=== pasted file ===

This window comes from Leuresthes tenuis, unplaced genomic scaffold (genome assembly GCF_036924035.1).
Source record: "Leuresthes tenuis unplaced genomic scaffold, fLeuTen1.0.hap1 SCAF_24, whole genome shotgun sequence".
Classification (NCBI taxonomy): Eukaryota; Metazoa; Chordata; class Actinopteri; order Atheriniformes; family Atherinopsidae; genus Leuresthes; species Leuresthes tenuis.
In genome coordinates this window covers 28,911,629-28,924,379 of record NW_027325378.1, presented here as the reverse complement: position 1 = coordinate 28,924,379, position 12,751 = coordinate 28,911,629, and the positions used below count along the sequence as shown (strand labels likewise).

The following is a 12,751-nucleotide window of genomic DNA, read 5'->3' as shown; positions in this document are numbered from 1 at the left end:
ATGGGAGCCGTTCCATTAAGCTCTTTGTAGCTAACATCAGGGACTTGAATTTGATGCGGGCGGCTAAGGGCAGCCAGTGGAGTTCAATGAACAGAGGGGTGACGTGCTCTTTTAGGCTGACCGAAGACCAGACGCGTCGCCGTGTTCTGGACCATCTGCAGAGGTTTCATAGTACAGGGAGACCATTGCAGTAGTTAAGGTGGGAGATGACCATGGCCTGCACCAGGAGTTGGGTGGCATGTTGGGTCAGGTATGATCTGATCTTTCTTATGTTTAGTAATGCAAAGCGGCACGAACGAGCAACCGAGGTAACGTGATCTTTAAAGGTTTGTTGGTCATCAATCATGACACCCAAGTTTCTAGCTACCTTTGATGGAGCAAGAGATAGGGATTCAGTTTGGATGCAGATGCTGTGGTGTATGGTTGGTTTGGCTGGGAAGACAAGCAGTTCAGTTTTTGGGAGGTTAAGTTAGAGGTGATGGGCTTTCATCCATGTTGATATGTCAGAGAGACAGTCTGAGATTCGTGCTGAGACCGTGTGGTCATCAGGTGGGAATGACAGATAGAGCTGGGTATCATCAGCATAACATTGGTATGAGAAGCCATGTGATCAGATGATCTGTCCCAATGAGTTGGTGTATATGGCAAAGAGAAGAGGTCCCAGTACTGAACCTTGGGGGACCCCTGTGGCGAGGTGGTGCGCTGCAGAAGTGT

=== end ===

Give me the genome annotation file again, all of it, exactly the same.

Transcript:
This window comes from Leuresthes tenuis, unplaced genomic scaffold (genome assembly GCF_036924035.1).
Source record: "Leuresthes tenuis unplaced genomic scaffold, fLeuTen1.0.hap1 SCAF_24, whole genome shotgun sequence".
Classification (NCBI taxonomy): Eukaryota; Metazoa; Chordata; class Actinopteri; order Atheriniformes; family Atherinopsidae; genus Leuresthes; species Leuresthes tenuis.
In genome coordinates this window covers 28,911,629-28,924,379 of record NW_027325378.1, presented here as the reverse complement: position 1 = coordinate 28,924,379, position 12,751 = coordinate 28,911,629, and the positions used below count along the sequence as shown (strand labels likewise).

The following is a 12,751-nucleotide window of genomic DNA, read 5'->3' as shown; positions in this document are numbered from 1 at the left end:
ATGGGAGCCGTTCCATTAAGCTCTTTGTAGCTAACATCAGGGACTTGAATTTGATGCGGGCGGCTAAGGGCAGCCAGTGGAGTTCAATGAACAGAGGGGTGACGTGCTCTTTTAGGCTGACCGAAGACCAGACGCGTCGCCGTGTTCTGGACCATCTGCAGAGGTTTCATAGTACAGGGAGACCATTGCAGTAGTTAAGGTGGGAGATGACCATGGCCTGCACCAGGAGTTGGGTGGCATGTTGGGTCAGGTATGATCTGATCTTTCTTATGTTTAGTAATGCAAAGCGGCACGAACGAGCAACCGAGGTAACGTGATCTTTAAAGGTTTGTTGGTCATCAATCATGACACCCAAGTTTCTAGCTACCTTTGATGGAGCAAGAGATAGGGATTCAGTTTGGATGCAGATGCTGTGGTGTATGGTTGGTTTGGCTGGGAAGACAAGCAGTTCAGTTTTTGGGAGGTTAAGTTAGAGGTGATGGGCTTTCATCCATGTTGATATGTCAGAGAGACAGTCTGAGATTCGTGCTGAGACCGTGTGGTCATCAGGTGGGAATGACAGATAGAGCTGGGTATCATCAGCATAACATTGGTATGAGAAGCCATGTGATCAGATGATCTGTCCCAATGAGTTGGTGTATATGGCAAAGAGAAGAGGTCCCAGTACTGAACCTTGGGGGACCCCTGTGGCGAGGTGGTGCGCTGCAGAAGTGT